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review 2018-03-26 16:59
Dear Fahrenheit 451 / Annie Spence
Dear Fahrenheit 451: Love and Heartbreak in the Stacks - Annie Spence

A Gen-X librarian's snarky, laugh-out-loud funny, deeply moving collection of love letters and break-up notes to the books in her life.

Librarians spend their lives weeding--not weeds but books! Books that have reached the end of their shelf life, both literally and figuratively. They remove the books that patrons no longer check out. And they put back the books they treasure. Annie Spence, who has a decade of experience as a Midwestern librarian, does this not only at her Michigan library but also at home, for her neighbors, at cocktail parties—everywhere. In Dear Fahrenheit 451, she addresses those books directly. We read her love letters to The Goldfinch and Matilda, as well as her snarky break-ups with Fifty Shades of Grey and Dear John. Her notes to The Virgin Suicides and The Time Traveler’s Wife feel like classics, sure to strike a powerful chord with readers. Through the lens of the books in her life, Annie comments on everything from women’s psychology to gay culture to health to poverty to childhood aspirations.

 

I read this book to fill a Book Riot Reader Harder challenge (a book of essays). I can’t help but feel that I *should* have liked this book much more than I did. I suspect it’s not the author, it’s me. I’m a bit too old to appreciate the author's sense of humour fully, being on the cusp between the Baby Boomers and Gen-X. Still, her essays are letters written to books found while weeding the library and that should be right up my alley.

I did like the book. Three stars is not a bad rating in my opinion. I think the author would be fun to have a drink with and discuss all the weird things that one finds in the library stacks. I’m always amazed, as a library cataloguer, what our librarians choose to add to the collection and what I find while I’m looking for something else.

I was heartened that I had read or at least heard of many of the books mentioned (and some still lurk in my TBR pile).

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review 2018-02-26 22:31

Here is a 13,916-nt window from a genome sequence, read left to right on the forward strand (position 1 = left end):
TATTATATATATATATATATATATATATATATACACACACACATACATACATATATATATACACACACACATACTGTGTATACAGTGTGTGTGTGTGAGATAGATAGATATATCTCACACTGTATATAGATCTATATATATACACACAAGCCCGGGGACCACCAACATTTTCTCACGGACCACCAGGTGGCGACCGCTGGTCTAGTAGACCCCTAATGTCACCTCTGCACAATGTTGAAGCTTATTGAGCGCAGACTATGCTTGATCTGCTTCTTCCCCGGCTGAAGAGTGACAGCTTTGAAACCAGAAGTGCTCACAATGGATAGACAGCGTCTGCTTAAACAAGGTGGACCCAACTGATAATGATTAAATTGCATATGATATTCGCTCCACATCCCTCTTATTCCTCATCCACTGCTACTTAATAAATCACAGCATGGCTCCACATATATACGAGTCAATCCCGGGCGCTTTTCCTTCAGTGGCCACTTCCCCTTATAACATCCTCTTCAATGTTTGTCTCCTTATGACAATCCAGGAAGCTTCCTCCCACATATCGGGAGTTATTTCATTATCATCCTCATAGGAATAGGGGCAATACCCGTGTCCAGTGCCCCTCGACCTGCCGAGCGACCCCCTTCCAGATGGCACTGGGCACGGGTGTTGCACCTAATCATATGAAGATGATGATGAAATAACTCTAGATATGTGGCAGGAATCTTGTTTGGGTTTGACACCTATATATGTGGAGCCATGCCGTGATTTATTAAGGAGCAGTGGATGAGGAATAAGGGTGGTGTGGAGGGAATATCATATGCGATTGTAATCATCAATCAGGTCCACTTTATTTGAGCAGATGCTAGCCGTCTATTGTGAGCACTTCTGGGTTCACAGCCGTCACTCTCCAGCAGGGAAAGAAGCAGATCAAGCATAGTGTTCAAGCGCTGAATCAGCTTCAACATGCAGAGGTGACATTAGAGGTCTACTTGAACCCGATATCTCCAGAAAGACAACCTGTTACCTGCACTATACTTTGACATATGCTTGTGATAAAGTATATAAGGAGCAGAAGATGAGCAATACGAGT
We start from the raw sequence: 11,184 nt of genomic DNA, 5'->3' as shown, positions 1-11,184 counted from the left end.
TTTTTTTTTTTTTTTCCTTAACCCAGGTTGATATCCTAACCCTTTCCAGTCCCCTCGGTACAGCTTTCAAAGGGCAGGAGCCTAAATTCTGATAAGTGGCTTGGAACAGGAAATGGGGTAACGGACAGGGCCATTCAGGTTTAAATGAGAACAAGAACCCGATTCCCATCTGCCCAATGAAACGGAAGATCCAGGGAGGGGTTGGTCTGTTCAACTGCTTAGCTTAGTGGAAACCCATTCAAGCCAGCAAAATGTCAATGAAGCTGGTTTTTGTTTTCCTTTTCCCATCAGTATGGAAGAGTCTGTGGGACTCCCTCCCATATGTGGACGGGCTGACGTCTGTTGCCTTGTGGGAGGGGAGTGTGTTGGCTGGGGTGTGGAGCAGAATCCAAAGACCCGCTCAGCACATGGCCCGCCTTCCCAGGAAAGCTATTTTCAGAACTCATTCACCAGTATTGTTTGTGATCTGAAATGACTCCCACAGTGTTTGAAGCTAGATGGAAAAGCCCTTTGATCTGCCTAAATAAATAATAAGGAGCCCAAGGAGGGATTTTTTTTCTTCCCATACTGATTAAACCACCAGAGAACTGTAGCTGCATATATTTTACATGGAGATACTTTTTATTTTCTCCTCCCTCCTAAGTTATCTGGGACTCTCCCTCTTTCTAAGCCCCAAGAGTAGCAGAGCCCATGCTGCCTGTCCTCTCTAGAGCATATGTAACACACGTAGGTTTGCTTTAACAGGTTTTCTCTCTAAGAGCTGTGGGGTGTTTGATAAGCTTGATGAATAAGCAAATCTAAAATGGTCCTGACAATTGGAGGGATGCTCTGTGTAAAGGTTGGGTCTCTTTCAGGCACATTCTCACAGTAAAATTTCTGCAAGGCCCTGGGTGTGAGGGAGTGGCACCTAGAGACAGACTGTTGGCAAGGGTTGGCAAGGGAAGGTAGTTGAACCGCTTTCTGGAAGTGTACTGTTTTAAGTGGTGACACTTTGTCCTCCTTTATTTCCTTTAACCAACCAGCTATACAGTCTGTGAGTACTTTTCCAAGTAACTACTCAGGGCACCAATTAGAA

The Story of my Life / Helen Keller
The Story of My Life - Helen Keller

This is my “Celebrity Memoir” book to fill the Book Riot Read Harder challenge for 2018.  Helen Keller was rather famous in her day, being the first deaf-blind person to earn a BA degree.  I believe she is still admired by many in the deaf community.

 

I don’t suppose it is surprising that she was an avid reader, once her teacher Miss Sullivan managed to make the breakthrough that allowed Helen’s education to begin.  It was an activity that she could pursue on her own at her own speed and, like all of us, gain information on subjects that intrigued her.

 

I was surprised by how much she loved poetry, however.  For me poetry is very much about hearing it—I often read it aloud in order to properly appreciate it.  Since Helen was unable to hear it, she must have had a very sophisticated sense of the rhythm of the words, probably seeing many more nuances in it than I do.  I was also amazed at the number of languages that she managed to master—German, French, Latin, Greek—and I wish I had the same facility with languages.  I struggle to maintain my little bit of French and Spanish!

 

I couldn’t help but notice how much the natural world and companion animals were part of her life.  The smells of the garden or the seaside were ways of opening up her world and her pet cats, dogs and horses provided unjudgemental companionship.

 

I had hoped that this was the story of Ms. Keller that I read during my childhood, but it was a different work.  I think the book that I was familiar with was based on the life of her teacher, Anne Sullivan, and I hope to track it down some day for a reminiscent read—I remember reading it many times as a child and loving it.

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review SPOILER ALERT! 2016-02-19 08:01
Alchemy: Turning Silver to Gold
Alchemy: turning Silver to Gold - an historical psychological mystery thriller - Chris James

I received a copy of this book from the author in exchange for my honest review.

 

Mr James has done it again!  Another fantastic historical crime novel following the story of Jacob Silver.  Spanning the 20 odd years since Jacob Silver was hanged for the murders of his beloved models and his love's Sister, Rebecca. This story begins with Lizzie Weston convinced that Jacob was innocent of all the murders and may well be alive and well after she discovered his grave empty.

 

Within 3 years of setting out to clear his name, Miss Weston has convinced the police and convinced them to have him posthumously pardoned by Queen Victoria.  Unbeknownst to Lizzie and almost every other person on the planet, the Queen and Lizzie's father had their own plan to save Jacob from the hangman's noose. One that remains undiscovered for many years after both had passed away...

 

Crime is what Chris James knows, and his knowledge certainly shows with both this and the first novel in the series, Alchemy: A Perfect Murder.  I'm definitely eager to learn when the 3rd book in the series will be published.

 

This the second book in the Alchemy series gets 5/5 stars.